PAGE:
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NATIONAL INSTITUTE OF GENETICS
Mammalian Development Laboratory

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RESEARCH

Reserch

  1. Genetic technologies in the mouse
  2. Molecular mechanisms of somite segmentation
  3. Germ cell development
  4. The roles of Notch signaling in cardiovascular development

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3.Germ cell development

Objectives and significance

Germ cells are the only cells that can transmit genetic information to the next generation, and it is becoming clear that they have specific strategies for development, differentiation, and survival, which are totally different from those of somatic cells. However, many questions still remain unanswered for the understanding of their identity at the molecular level. The sexual differentiation of germ cells in mammals starts after they are taken into the gonads in the embryonic stage. An RNA-binding protein, Nanos2 is involved in this process. Without Nanos2, male germ cells may enter female differentiation pathway. In addition, Nanos2 is expressed in spermatogenic stem cells during spermatogenesis, and plays an important role in the maintenance of stem cells; however, the accompanying molecular mechanisms are unknown.

Background : Expression and function of Nanos genes in mouse

The mouse genome has three Nanos genes, Nanos1-3. Nanos1 is expressed in both embryonic and adult brains and also in adult testes. However, Nanos1 knockout mice show no abnormalities and are fertile. In contrast, Nanos2 and Nanos3 are expressed in the embryonic germ cells and a deficiency in these genes results in the loss of germ cells. Nanos3 is activated in the early PGCs. The number of PGCs is greatly reduced in the knockout animals, which results in a complete loss of germ cells in both male and female (Fig. 1).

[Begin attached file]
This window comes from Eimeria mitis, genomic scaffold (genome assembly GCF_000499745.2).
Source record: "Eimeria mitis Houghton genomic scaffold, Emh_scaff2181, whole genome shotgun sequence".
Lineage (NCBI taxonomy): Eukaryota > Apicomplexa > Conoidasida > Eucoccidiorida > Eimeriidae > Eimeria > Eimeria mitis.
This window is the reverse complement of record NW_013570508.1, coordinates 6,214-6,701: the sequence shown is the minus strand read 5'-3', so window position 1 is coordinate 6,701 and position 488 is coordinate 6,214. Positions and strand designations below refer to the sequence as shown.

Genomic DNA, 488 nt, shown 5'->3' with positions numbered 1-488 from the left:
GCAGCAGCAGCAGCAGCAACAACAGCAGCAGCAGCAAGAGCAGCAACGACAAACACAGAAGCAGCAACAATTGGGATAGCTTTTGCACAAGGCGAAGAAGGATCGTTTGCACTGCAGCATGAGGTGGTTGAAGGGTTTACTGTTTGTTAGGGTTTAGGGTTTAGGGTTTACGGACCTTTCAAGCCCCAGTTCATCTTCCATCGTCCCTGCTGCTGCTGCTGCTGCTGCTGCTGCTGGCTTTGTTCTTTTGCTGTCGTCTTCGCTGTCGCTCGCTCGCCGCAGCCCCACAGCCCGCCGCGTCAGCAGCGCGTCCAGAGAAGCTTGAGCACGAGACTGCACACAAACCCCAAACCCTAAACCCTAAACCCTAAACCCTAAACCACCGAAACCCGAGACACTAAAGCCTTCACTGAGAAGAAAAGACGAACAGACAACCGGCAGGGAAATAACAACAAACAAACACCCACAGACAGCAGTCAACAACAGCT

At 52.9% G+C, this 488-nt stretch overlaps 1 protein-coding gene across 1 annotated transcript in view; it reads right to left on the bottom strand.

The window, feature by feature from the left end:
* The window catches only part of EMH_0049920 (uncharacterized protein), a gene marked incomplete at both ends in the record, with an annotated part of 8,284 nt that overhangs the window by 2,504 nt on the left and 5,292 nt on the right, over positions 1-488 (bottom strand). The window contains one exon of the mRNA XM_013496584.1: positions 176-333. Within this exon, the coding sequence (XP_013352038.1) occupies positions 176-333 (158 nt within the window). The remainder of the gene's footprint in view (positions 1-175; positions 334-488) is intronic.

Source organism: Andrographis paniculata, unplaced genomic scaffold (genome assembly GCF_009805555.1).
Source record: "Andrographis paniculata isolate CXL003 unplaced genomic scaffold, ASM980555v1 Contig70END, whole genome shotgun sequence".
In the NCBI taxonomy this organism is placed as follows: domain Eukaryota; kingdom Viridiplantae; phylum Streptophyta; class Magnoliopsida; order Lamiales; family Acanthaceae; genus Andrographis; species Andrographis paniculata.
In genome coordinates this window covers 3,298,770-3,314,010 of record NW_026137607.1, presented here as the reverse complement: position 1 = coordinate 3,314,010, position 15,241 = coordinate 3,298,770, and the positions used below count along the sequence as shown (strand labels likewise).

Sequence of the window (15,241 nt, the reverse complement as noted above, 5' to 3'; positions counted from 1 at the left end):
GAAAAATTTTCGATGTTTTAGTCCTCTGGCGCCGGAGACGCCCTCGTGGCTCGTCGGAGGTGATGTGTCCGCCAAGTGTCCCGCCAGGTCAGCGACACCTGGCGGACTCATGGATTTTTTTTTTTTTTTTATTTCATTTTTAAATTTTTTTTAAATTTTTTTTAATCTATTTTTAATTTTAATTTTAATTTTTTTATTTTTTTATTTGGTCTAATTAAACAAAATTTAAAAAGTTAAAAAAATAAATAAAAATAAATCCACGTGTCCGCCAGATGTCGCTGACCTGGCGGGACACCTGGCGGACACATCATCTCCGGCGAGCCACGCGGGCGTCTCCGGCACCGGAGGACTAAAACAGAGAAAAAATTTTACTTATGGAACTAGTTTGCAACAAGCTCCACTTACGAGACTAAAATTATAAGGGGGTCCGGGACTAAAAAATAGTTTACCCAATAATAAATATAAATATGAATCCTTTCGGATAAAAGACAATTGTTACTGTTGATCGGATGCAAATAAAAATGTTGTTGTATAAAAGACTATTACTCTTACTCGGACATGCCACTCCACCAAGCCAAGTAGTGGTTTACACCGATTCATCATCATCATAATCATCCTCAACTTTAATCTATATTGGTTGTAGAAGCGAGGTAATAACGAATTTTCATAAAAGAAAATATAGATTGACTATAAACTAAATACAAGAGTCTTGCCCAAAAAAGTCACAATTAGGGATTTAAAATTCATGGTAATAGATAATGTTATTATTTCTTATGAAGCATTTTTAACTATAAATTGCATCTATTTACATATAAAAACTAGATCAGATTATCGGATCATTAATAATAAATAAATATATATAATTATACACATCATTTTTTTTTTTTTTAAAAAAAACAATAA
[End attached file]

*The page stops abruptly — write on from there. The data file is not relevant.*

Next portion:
In contrast, the expression of Nanos2 is restricted to the male germ cells after their colonization of the gonads and the lack of Nanos2 leads to male specific sterility (Fig. 1).

Fig.1.Phenotypes of Nanos2-KO and Nanos3-KO mice

Project1:Expression and function of Nanos3

The migrating PGCs undergo apoptosis in Nanos3-null embryos. We assessed whether the Bax-dependent apoptotic pathway is responsible for this cell death by knocking out the Bax gene together with the Nanos3 gene. However, the Bax elimination did not completely rescue PGC apoptosis in Nanos3-null embryos, and only a portion of the PGCs survived in the double knockout embryo. We further established a mouse line, Nanos3-Cre-pA, to undertake lineage analysis and our results indicate that most of the Nanos3-null PGCs die rather than differentiate into somatic cells, irrespective of the presence or absence of Bax. In addition, a small number of surviving PGCs in Nanos3/Bax-null mice are maintained and differentiate as male and female germ cells in the adult gonads. Our findings thus suggest that heterogeneity exists in the PGC populations and that Nanos3 maintains the germ cell lineage by suppressing both Bax-dependent and Bax-independent apoptotic pathways. However, the detailed molecular mechanism of Nanos3 action remains to be uncovered.

Project 2: Function of Nanos2 on sexual differentiation of germ cells